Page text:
“As Seen on TV” and Building Trust

Between the Shake Weight, the rise of the Fashion Print Snuggie, and the deceased but, eerily still active Billy Mays, it occurs to me that we may be witnessing somewhat of an “As Seen on TV” renaissance.

And while “As Seen on TV” products have always been the red-headed step child of legitimate consumer brands, this new golden era of cheesy, direct-response marketing makes me wonder if the simple act of seeing a brand on TV still carries the same legitimizing weight it once did.

More to the point: is seeing a brand on TV still an effective way to build trust and drive purchase intent in 2010?

The answer, I think, is that while advertising on TV certainly can be effective at driving some key metrics, the notion of brand trust and “As Seen on TV” ain’t what it used to be. There are (at least) three reasons why:

1. Consumer Trust in Mass Communication Channels Is Eroding

Consider the findings of Nielsen’s now well quoted 2009 “Trust and Advertising” report, which examined the degree to which consumers trust various forms of media. The study found that while only 62% of people trust television ads as a source of brand information, a full 90% trust the recommendations of their friends and acquaintances.

In short, as a viable alternative to broadcast messaging has emerged (social media, interactive communication), people are simply less prone to just take at face value what they see on TV.  Before any purchase, consumers can easily go online and quickly search for a product, pulling down a wealth of information to either verify or deny what a TV spot may have led them to believe. This behavior certainly isn’t going away, and our approach to communications must adapt accordingly.

Nutrition and culture expert Michael Pollan takes this view of trust on TV a step futher still asserting that when a brand decides to advertise on TV, that’s exactly the moment you should stop trusting them. This line of thinking lead him to make the now infamous declaration, “Don’t eat anything advertised on TV.”

2. Brands That ‘Go Big’ on TV Tend to Under-Invest Elsewhere

Ok, so let’s take a step back and assume (counter to Mr. Pollan) that advertising on TV is not, in and of itself, an evil or untrustworthy thing to do.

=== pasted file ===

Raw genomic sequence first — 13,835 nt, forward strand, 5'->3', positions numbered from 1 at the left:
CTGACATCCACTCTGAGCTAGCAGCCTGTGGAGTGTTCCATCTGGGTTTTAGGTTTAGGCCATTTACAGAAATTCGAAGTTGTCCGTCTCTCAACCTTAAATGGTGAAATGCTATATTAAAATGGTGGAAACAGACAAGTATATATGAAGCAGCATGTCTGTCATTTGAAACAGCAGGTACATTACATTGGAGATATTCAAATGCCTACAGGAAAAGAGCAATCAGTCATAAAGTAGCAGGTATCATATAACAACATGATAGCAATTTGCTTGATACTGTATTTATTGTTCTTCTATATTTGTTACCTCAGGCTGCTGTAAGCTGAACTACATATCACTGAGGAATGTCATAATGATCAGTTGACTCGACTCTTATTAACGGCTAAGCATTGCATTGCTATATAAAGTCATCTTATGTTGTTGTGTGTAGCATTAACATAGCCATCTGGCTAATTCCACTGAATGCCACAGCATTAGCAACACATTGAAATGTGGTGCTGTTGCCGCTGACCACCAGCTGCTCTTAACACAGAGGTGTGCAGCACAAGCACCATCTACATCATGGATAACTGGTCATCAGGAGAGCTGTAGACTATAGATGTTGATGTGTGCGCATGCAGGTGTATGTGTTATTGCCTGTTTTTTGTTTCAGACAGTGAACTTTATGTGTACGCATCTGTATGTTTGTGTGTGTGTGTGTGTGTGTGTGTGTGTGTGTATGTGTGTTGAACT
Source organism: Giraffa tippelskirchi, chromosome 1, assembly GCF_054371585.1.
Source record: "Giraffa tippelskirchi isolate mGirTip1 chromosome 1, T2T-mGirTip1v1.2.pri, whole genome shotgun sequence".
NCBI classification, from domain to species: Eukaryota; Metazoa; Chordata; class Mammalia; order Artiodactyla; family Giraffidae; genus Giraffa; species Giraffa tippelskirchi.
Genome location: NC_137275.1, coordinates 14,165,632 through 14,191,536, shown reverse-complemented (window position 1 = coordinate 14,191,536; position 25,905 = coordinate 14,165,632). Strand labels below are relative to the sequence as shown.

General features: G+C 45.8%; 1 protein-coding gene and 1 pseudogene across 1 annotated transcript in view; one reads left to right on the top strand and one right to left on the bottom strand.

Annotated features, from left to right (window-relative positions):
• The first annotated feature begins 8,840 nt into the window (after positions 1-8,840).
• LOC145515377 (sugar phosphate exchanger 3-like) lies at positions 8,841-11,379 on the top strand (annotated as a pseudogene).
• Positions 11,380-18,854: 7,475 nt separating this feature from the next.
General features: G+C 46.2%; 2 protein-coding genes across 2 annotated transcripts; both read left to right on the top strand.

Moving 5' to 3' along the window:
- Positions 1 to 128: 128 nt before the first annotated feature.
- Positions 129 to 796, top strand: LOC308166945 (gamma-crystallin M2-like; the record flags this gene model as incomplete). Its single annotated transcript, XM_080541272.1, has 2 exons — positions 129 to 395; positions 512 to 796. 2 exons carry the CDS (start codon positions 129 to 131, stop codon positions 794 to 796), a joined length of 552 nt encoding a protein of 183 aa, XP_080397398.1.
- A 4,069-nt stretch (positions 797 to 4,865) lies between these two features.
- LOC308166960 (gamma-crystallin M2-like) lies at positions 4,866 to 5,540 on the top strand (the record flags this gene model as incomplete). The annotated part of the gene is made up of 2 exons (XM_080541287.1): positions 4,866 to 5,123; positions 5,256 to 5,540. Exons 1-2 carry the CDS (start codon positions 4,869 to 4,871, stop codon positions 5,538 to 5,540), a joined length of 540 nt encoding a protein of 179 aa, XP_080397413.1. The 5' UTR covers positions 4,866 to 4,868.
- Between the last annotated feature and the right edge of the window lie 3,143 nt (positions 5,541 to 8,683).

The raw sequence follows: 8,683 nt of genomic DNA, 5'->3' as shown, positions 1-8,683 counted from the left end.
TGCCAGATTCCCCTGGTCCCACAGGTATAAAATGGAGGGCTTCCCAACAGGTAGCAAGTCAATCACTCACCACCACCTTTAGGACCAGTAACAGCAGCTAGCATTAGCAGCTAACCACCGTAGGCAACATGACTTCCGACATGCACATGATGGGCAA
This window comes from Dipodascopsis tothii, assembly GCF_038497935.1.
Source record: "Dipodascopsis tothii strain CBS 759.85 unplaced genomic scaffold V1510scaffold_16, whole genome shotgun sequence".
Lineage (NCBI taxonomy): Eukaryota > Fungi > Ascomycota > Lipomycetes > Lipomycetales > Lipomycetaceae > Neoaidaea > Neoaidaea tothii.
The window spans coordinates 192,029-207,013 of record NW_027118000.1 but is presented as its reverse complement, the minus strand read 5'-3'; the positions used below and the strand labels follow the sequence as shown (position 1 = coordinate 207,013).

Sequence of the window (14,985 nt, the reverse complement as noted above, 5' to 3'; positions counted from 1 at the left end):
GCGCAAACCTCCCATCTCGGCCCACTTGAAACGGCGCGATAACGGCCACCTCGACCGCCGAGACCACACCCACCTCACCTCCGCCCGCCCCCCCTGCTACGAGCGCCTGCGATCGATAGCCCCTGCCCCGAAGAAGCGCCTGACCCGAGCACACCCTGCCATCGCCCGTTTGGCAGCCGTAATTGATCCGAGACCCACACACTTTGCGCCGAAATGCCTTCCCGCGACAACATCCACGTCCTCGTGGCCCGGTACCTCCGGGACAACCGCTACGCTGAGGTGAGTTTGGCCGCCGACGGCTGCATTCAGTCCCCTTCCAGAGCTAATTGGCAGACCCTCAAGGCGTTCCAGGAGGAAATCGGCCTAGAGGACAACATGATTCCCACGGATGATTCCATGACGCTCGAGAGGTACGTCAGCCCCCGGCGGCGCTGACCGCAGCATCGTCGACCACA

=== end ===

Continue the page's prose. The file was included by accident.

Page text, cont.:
Even so, in today’s landscape, it simply isn’t enough to just advertise on TV and hope the cash register rings. Seeing a brand on TV can absolutely work if it exists as part of an integrated brand ecosystem that leverages digital and other touchpoints to create an organic, authentic connection with consumers, but today, many brands that spend big on TV are simply checking boxes in the digital space.

Once the TV ad spend is on the books, the rest of many brands’ efforts really just sum up to window dressing to make itself look and feel integrated – when it’s really just the same old stuff. I once heard this referred to as the “Page 29” effect – where an agency or client literally throws in a “non-traditional” or digital idea on the last page of a branding deck because they know they should, rather than because they  truly believe it will work. Obviously, this simply won’t work today, and it won’t work tomorrow. The more we transition away from a TV-centric, campaign-based approach to branding towards building sustainable brand platforms, the better off we’ll all be as marketers and consumers.

3. Trust Eventually Translates to Sales

Perhaps the biggest reason why brands continue to double-down their investment in TV is the perception that, more so than any other medium, TV will have a measurable impact on sales. After all, who cares if consumers say they don’t trust TV ads if they keep buying the damn soap?

Last year, Comscore conducted an intriguing study that found online display ad campaigns boosted sales of CPG products by an average of 9 percent. This compares to an average lift of 8 percent for TV advertising. And while this study is among the first of its kind, what we’re starting to see is a tipping point where the old wisdom about the effectiveness of TV advertising will be called into question more and more.

In TV We Trust?

And while “As Seen on TV” products themselves are hardly the point, I can’t help but wonder if the next Snuggie—  two years or five years from now— will still rely on the TV “badge-of-honor” as it would today. And what about established brands like Nike?

Historically, being seen on TV breeds perceived familiarity, which in turn contributes to a sense of lasting trust. I believe what we’re actually seeing today is an unprecedented breakdown of the long-established link between brand awareness and trust—particularly as “trust hunches” initiated by mass media become increasingly easy to verify or disprove.

So, as digital continues to prove itself out as an effective alternative to more traditional media in terms of both building brand trust and driving sales, perhaps it’s time to consider whether “As Seen on TV” is a badge that’s necessary at all.

Image Credit: enderike